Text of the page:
The absolutely fastest manned plane is the North American X-15. It is claimed to be a rocket, but in fact, it IS a plane. The X-15 set an airspeed record of 7,274 km/h. That is twice the speed of the SR-71 Blackbird.
Yes, the Blackbird is the fastest jet aircraft. But not the fastest of all planes (so the title should be A History Of The Fastest Jet Plane Ever).
I don’t want to make you upset or something, but as an aviation enthusiast, saying the Blackbird is the fastest manned plane in the world is an insult to me.
January 27, 2022 at 11:53 pm
Technically what you say is correct. The X-15 was a plane powered by a rocket motor, a ‘rocket plane’ and the fastest manned aircraft that ever ‘flew’ in the atmosphere. The author is obviously not an aviation enthusiast, this was just a story to him.
The SR-71 was developed from the A-12. The A-12 first flew on April 26 1962. The SR-71 first flew on December 22 1964. All the teething problems, of which there were many (mostly with getting the engine inlets to work correctly and which are what propelled the Blackbirds to 3+ Mach – RAM air pressure recovery in the inlets – not the thrust of the J58 jet engines) were discovered and corrected on the A-12.
Like you I once believed that the A-12 was the fastest of the two, but the fastest claimed speed I have ever seen for an A-12 is 2207 mph by CIA pilot Dennis Sullivan while outrunning six SAMs over North Vietnam on I believe October 30 1967. This is of necessity unofficial because since the A-12’s were top secret and the CIA never officially timed them.
The fastest ‘official’ speed I have ever seen attributed to an SR-71 is 2242 mph by the SR-71 that now resides in the Air and Space Museum of the Smithsonian in Washington DC. It was ‘allowed’ to attain this speed for only a brief eight minutes on the flight from Edwards AFB to Washington DC when it was retired. One account I read said that it likely exceeded the maximum allowed CIT (Compressor Inlet Temperature) of 427 degrees C in doing this but since it would never fly again this speed was okayed, but for only eight minutes.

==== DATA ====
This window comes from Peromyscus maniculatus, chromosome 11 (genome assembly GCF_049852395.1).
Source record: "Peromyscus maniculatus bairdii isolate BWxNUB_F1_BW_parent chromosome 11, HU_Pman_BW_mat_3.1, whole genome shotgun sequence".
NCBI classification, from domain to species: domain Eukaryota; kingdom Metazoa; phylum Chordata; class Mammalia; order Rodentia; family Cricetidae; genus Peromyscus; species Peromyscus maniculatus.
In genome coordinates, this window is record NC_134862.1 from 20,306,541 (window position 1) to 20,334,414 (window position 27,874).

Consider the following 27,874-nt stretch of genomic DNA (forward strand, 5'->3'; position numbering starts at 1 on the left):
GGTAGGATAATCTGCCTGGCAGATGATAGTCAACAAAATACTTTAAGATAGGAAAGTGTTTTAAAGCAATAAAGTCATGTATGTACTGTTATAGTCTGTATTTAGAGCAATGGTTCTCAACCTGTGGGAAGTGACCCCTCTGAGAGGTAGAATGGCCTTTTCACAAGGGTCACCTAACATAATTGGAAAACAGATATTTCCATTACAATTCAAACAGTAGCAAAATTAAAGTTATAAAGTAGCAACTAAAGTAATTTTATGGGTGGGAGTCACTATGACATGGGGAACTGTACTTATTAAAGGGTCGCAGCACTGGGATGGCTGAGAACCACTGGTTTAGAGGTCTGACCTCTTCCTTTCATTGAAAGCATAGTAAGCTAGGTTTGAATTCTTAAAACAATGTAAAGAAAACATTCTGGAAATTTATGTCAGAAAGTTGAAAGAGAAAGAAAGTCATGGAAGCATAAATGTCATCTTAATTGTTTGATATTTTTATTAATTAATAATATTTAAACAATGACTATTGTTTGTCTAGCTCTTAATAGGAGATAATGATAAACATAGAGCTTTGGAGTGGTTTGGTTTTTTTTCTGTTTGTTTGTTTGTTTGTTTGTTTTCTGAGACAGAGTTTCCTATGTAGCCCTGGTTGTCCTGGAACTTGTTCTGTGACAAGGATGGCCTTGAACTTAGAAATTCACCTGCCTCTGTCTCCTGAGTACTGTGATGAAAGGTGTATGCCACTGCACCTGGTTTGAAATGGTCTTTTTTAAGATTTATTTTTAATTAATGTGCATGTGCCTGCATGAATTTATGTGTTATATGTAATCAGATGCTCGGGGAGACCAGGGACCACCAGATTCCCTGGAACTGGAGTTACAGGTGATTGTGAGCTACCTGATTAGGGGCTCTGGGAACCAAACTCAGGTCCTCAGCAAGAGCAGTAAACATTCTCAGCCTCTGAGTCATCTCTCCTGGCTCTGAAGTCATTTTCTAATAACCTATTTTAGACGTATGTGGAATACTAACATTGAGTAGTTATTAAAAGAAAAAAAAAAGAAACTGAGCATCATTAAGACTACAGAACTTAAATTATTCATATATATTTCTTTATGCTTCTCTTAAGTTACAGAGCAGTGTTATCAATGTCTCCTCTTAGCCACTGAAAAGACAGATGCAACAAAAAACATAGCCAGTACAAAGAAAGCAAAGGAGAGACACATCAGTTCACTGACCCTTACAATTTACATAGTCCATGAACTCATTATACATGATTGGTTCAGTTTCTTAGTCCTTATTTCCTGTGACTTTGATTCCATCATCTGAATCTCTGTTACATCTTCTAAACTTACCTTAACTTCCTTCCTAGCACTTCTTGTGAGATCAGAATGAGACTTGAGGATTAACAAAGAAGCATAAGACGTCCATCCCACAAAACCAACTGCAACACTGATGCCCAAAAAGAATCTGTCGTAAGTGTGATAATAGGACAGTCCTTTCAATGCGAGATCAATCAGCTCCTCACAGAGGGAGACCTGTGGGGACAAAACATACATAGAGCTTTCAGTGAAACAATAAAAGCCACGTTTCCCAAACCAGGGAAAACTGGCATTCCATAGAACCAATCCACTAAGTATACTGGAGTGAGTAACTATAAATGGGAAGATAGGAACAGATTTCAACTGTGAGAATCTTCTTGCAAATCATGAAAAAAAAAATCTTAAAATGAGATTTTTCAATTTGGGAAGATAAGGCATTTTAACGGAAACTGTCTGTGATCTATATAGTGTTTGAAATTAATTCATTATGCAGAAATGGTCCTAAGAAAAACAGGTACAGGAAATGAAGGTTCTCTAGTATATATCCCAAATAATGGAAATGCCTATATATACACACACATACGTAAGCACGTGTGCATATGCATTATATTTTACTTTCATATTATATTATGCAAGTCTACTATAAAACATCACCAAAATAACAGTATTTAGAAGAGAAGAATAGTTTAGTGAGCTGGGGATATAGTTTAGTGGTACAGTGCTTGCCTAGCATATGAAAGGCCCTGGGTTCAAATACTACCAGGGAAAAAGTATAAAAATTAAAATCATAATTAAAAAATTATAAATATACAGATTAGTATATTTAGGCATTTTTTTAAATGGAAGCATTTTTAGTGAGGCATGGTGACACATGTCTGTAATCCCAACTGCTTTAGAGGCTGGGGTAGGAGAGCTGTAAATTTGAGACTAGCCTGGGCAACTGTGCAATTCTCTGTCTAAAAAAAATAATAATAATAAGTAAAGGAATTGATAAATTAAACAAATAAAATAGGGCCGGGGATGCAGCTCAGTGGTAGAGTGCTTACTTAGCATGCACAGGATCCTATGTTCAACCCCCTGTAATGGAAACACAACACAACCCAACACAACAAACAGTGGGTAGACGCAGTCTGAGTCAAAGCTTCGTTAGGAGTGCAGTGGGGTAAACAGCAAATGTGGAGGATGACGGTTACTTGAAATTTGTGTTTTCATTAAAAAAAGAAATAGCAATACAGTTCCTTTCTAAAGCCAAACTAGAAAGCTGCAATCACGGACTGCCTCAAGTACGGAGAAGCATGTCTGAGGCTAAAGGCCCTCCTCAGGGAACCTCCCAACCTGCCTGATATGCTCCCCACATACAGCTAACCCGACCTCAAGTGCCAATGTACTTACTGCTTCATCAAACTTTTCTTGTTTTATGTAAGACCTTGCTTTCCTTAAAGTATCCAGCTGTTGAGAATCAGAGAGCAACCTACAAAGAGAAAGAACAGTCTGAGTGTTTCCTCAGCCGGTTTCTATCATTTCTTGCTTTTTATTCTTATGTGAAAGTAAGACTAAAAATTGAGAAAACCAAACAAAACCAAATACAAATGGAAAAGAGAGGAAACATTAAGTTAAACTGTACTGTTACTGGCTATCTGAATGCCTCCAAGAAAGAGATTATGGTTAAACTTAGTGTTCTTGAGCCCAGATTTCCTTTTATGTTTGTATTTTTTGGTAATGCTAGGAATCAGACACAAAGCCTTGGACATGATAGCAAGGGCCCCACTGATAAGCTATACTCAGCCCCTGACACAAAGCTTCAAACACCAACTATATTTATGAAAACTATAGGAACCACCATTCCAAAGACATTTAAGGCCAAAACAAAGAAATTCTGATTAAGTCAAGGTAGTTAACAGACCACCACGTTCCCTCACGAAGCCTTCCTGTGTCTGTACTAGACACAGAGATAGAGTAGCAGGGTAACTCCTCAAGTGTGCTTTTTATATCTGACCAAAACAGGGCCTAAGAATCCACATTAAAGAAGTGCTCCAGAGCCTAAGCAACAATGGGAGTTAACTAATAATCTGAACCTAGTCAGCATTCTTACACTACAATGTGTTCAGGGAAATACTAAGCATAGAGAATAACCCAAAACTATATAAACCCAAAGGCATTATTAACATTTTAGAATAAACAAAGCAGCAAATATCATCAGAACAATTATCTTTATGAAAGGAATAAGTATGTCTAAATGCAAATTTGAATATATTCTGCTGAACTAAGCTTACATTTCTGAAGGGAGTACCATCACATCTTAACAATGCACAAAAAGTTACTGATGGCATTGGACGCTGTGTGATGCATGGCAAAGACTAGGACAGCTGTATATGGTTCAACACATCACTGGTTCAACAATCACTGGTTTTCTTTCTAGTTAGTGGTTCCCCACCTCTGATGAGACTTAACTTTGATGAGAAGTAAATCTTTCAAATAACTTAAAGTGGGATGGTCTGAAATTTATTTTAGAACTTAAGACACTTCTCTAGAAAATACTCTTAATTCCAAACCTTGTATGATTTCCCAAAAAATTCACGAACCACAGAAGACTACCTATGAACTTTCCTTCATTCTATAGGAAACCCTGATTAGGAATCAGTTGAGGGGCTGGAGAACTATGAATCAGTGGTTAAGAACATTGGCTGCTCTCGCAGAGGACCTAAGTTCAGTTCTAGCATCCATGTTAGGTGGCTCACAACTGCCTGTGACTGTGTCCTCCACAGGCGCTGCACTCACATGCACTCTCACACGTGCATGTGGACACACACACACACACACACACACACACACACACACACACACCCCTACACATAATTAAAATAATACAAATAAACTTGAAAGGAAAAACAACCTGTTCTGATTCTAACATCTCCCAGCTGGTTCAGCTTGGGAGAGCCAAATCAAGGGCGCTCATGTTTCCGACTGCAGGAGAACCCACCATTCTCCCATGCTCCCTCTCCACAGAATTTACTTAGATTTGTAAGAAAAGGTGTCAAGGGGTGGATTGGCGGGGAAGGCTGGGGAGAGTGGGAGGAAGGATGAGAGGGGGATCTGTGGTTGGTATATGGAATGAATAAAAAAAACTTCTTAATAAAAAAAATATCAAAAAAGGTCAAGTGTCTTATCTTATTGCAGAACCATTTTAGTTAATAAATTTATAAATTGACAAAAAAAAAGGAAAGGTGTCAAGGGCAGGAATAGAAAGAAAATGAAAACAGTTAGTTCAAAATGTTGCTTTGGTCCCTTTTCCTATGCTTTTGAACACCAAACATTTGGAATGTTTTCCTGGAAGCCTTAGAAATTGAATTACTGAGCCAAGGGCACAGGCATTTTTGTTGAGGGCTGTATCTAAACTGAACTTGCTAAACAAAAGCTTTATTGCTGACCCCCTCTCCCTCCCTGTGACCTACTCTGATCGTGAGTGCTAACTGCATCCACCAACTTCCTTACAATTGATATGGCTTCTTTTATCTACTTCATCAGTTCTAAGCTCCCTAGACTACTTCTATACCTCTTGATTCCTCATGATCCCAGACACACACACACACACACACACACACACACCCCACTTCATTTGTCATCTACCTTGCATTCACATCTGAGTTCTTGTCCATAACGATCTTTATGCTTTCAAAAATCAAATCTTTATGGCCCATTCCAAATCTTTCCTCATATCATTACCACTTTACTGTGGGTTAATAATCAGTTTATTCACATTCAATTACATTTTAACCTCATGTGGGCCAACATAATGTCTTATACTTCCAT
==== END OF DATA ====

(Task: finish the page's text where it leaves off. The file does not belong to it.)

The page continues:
The absolute fastest speed I have ever seen claimed for an SR-71 is 3.5 plus Mach by Air Force pilot Brian Shul evading a SAM on a recon mission over Libya in 1986 (he did not give the TAS in knots which could have been converted to its equivalent in mph). This is only Shul’s claim with no supporting documentation. I also read some remarks by a mechanic at Shul’s home base Beale AFB who said that if Shul did hit 3.5 Mach he likely exceeded the limit CIT of 427 C also.
I think the A-12 likely had the potential to fly faster but I don’t think CIA pilots ever pushed it to the speeds reported for SR-71’s. Depending on outside temperature, the 2207 mph in his A-12 for Dennis Sullivan would correspond to 3.35 Mach (the speed of sound in air is a function of air temperature), which is the fastest speed allowed in both the A-12 and SR-71 Flight Manuals.
In any event, no SR-71 ever flew as high as an A-12, and that is because the A-12’s weighed so much less. Both aircraft shared the same wing and hence generated the same amount of lift force for a given airspeed, so since the A-12 weighed thousands of pounds less than the SR-71 it would fly higher, for the same airspeed. I have seen 94,000 plus feet claimed for an A-12.
March 26, 2022 at 9:36 am
The SR-71 was designed and budgeted by a Tuskegee Airman, who was the number one genius, electronis engineer forthe DOD.
He saved over two billion lives during the cold war with ove 200 inventions
Lockheed was the manufacturer not the designer. He also designed the greatest machine of all mankind, the space shuttle and his HDD computer put man on the moon and the microprocessor. Those manufacturers that say they designed the computer, only tweeked it and took all the credit.
Misinformation will never die, including incredulism.